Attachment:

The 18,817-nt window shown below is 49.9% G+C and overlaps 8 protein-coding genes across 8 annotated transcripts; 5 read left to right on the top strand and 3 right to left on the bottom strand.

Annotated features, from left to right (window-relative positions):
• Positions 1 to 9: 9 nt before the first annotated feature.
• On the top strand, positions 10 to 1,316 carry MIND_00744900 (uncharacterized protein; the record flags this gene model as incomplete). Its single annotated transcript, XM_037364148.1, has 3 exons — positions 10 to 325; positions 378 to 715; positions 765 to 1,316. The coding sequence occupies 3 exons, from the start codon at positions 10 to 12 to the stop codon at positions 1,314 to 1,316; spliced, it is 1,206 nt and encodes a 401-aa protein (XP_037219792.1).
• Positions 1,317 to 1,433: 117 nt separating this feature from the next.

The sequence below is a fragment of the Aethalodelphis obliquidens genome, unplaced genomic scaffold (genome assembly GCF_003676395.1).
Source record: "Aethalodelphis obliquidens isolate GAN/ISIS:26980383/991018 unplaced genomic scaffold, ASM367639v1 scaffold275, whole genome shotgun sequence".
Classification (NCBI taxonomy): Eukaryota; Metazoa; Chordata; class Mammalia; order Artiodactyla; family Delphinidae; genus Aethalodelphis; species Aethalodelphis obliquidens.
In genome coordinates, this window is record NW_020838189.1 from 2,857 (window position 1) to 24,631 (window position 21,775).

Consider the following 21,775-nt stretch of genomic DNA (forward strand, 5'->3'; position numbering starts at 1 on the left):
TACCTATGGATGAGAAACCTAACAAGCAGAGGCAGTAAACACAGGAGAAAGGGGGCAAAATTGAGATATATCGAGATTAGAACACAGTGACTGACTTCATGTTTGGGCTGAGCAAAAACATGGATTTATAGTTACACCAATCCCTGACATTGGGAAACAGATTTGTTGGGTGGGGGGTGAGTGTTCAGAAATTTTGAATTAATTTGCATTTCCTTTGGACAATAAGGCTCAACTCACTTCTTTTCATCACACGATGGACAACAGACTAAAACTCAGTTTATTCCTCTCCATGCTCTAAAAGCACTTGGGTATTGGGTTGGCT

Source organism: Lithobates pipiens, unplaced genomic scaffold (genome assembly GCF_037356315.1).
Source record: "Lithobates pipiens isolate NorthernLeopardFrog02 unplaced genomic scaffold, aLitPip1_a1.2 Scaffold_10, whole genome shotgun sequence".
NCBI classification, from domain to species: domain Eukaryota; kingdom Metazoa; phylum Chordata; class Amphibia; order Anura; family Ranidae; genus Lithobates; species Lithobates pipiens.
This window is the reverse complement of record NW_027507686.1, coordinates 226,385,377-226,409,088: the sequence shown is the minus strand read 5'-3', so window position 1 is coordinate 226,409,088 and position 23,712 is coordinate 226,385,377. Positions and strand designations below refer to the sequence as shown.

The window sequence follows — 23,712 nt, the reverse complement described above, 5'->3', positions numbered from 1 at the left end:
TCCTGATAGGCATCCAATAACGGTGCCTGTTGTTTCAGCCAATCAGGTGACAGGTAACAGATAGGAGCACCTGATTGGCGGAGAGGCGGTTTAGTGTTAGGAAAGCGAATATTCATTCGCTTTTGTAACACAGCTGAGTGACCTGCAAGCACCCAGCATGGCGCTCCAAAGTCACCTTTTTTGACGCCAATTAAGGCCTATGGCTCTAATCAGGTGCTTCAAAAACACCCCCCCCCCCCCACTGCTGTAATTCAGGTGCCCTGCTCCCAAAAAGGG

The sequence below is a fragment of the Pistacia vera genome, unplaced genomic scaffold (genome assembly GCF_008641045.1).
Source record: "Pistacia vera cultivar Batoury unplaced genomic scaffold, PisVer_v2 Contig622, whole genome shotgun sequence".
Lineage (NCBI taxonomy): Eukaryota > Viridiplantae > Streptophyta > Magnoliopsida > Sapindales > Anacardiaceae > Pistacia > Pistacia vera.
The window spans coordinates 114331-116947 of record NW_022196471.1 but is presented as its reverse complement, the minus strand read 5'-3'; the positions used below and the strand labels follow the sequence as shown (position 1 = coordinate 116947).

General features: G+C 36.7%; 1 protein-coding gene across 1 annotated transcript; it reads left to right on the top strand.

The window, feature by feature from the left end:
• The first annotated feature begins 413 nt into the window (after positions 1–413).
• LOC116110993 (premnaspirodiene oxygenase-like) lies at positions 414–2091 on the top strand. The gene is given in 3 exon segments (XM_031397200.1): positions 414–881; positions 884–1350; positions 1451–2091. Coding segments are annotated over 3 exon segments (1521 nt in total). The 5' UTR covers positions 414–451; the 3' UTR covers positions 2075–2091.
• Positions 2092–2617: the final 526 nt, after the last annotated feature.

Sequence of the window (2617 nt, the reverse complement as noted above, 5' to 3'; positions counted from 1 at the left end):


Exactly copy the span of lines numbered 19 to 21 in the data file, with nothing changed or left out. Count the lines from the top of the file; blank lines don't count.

Source record: "Pistacia vera cultivar Batoury unplaced genomic scaffold, PisVer_v2 Contig622, whole genome shotgun sequence".
Lineage (NCBI taxonomy): Eukaryota > Viridiplantae > Streptophyta > Magnoliopsida > Sapindales > Anacardiaceae > Pistacia > Pistacia vera.
The window spans coordinates 114331-116947 of record NW_022196471.1 but is presented as its reverse complement, the minus strand read 5'-3'; the positions used below and the strand labels follow the sequence as shown (position 1 = coordinate 116947).